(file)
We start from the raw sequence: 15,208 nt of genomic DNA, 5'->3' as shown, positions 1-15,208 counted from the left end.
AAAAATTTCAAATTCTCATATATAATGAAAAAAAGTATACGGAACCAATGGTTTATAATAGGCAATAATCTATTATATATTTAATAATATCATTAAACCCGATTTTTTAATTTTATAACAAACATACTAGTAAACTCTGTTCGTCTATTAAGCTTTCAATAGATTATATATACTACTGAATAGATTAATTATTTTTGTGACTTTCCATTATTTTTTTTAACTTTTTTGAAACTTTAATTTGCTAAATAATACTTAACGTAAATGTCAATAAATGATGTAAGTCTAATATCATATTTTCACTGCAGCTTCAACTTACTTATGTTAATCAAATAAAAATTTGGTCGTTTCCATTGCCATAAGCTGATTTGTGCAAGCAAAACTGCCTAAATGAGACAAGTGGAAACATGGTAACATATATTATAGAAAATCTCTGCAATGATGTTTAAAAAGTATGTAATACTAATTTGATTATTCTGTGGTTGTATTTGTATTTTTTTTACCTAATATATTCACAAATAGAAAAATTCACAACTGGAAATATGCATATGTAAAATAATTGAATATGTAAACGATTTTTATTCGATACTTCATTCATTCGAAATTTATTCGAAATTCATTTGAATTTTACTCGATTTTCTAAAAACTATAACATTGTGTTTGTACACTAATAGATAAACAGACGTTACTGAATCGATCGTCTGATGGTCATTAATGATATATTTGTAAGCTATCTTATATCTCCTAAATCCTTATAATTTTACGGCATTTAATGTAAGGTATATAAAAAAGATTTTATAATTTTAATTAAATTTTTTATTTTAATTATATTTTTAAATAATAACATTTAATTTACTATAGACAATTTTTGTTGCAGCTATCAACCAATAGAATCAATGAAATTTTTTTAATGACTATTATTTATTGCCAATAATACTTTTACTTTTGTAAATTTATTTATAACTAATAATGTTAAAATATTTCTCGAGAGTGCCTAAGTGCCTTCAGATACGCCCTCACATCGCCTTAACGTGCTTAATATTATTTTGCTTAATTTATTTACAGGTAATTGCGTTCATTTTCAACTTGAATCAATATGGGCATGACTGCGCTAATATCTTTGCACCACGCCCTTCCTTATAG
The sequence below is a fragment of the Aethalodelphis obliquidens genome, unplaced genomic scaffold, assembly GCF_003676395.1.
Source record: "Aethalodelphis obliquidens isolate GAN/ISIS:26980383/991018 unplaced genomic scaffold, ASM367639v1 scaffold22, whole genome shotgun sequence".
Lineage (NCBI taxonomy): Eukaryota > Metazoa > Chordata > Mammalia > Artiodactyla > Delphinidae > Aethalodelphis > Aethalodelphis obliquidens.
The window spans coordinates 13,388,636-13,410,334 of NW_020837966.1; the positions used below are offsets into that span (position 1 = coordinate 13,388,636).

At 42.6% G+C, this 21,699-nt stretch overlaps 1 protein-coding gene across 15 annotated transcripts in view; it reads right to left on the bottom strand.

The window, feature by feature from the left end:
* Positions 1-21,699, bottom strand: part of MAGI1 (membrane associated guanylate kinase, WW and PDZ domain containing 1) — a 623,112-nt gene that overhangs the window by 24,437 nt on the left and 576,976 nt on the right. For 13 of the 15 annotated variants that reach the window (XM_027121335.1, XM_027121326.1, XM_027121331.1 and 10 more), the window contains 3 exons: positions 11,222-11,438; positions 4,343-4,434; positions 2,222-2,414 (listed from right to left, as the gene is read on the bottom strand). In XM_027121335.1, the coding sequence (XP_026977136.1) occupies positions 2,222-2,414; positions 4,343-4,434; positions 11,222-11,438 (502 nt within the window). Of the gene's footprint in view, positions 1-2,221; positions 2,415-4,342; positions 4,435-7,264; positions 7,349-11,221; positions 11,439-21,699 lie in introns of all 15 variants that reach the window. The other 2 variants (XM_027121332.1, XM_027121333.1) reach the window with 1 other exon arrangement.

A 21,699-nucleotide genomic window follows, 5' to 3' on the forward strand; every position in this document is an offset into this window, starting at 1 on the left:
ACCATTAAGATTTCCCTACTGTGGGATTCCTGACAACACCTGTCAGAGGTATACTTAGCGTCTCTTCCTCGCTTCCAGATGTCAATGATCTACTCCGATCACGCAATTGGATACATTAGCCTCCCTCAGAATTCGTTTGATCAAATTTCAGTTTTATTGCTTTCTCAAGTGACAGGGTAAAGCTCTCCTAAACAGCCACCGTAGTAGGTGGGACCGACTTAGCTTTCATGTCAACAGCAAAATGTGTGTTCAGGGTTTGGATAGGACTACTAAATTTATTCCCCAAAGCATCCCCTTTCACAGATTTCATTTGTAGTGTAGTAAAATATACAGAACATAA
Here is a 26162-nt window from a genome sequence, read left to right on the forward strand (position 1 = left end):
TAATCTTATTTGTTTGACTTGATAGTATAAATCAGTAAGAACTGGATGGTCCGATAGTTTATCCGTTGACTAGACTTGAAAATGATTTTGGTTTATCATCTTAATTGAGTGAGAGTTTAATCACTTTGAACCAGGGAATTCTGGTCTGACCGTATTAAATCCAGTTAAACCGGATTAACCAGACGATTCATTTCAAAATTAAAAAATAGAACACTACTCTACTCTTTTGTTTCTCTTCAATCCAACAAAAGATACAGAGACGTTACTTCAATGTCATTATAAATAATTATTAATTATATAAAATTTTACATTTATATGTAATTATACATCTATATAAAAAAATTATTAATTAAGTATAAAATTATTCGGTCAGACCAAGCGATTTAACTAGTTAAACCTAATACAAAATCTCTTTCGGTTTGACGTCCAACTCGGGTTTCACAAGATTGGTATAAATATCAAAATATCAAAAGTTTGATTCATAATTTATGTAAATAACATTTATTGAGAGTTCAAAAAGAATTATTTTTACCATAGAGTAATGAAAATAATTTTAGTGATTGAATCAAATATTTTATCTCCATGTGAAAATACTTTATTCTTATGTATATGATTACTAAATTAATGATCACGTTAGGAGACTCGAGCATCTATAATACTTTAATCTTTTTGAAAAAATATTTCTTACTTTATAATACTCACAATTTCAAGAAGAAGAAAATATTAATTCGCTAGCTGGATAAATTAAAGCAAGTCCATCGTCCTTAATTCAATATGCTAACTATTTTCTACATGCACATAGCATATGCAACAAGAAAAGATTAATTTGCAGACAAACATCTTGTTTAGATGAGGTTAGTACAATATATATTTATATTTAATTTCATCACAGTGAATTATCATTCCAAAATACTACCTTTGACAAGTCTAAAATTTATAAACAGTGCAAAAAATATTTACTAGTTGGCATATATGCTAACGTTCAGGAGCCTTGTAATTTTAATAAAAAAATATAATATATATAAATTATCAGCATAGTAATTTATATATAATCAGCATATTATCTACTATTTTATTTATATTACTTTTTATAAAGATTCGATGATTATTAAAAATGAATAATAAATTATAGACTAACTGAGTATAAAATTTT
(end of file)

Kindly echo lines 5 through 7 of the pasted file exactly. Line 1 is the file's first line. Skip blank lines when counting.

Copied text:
Lineage (NCBI taxonomy): Eukaryota > Metazoa > Chordata > Mammalia > Artiodactyla > Delphinidae > Aethalodelphis > Aethalodelphis obliquidens.
The window spans coordinates 13,388,636-13,410,334 of NW_020837966.1; the positions used below are offsets into that span (position 1 = coordinate 13,388,636).

At 42.6% G+C, this 21,699-nt stretch overlaps 1 protein-coding gene across 15 annotated transcripts in view; it reads right to left on the bottom strand.